I thought of Ford last week with the arrival of the terrible news of the death of Tim Hetherington (pictured, left), who was killed by a rocket-propelled grenade along with the exceptional photojournalist Chris Hondros (pictured, right) in Misrata, Libya, on April 20.
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Whenever Doctor Who fans gather together, it usually doesn’t take long before the question arises over the identity of the best “Doctor” of all-time. Far less often do followers of the BBC sci-fi show debate the identity of the best Doctor’s “companion.” Why? Largely because — with all due respect to Billie Piper, Karen Gillan, Nicola Bryant, Katy Manning et. al. — it is widely agreed that the best ever actor to play Watson to the Doctor’s Holmes was Elisabeth Sladen, who portrayed investigative reporter Sarah Jane Smith on the show, and who died earlier today.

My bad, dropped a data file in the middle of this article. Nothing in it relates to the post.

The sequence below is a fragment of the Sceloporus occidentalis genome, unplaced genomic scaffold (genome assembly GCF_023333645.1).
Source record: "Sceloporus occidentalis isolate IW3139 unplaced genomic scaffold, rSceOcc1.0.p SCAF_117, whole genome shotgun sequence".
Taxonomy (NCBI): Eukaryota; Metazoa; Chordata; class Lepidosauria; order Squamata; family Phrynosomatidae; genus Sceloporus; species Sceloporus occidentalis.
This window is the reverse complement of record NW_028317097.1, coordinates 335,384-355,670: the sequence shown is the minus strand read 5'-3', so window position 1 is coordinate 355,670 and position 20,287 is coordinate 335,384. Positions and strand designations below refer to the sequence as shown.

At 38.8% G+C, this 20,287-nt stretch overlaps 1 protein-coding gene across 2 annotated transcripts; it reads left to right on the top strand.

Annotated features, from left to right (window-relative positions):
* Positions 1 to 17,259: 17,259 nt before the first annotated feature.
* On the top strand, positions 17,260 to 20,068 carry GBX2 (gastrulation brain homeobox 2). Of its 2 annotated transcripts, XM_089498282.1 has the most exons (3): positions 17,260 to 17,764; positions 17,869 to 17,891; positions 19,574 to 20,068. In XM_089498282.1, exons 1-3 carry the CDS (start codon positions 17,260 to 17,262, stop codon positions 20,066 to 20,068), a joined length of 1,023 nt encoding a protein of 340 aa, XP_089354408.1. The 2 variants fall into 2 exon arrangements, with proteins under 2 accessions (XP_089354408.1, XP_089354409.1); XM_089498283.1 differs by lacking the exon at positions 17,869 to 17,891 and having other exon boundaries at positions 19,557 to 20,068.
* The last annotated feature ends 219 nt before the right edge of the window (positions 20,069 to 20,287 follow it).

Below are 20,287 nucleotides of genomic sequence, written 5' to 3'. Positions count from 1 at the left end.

Serpico and The Verdict director Sidney Lumet — who boasts a 50-plus-year career in Hollywood — passed away Saturday at the age of 86. Here’s what some of his celebrity fans are Tweeting about his prolific career:
What a week. An exclusive interview with Arnold Schwarzenegger. A tribute to Elizabeth Taylor. Both in the same issue. Which one do you put on the cover? Ultimately we decided to give you both — a “flip” cover with Arnold on the front and Liz on the back. In Benjamin Svetkey’s Arnold story (Arnold’s first major interview since leaving the governor’s office) the action hero-turned-politican announces his new Stan Lee animated series, The Governator (no, we’re not joking), and talks about his plan to return to movies. Click here for more details. Our Liz tribute celebrates the movies and crazy life of the legend, and includes personal remembrances about her from friends and colleagues like Debbie Reynolds (Liz stole her husband, but they later reconciled), Dr. Mathilde Krim (founding chairman of amfAR), and Al Jean, the executive producer of The Simpsons, which used Taylor’s voice for baby Maggie Simpson in 1992. Our critics Owen Gleiberman and Lisa Schwarzbaum also weigh in with her 10 must-see films. The issue is on stands Friday.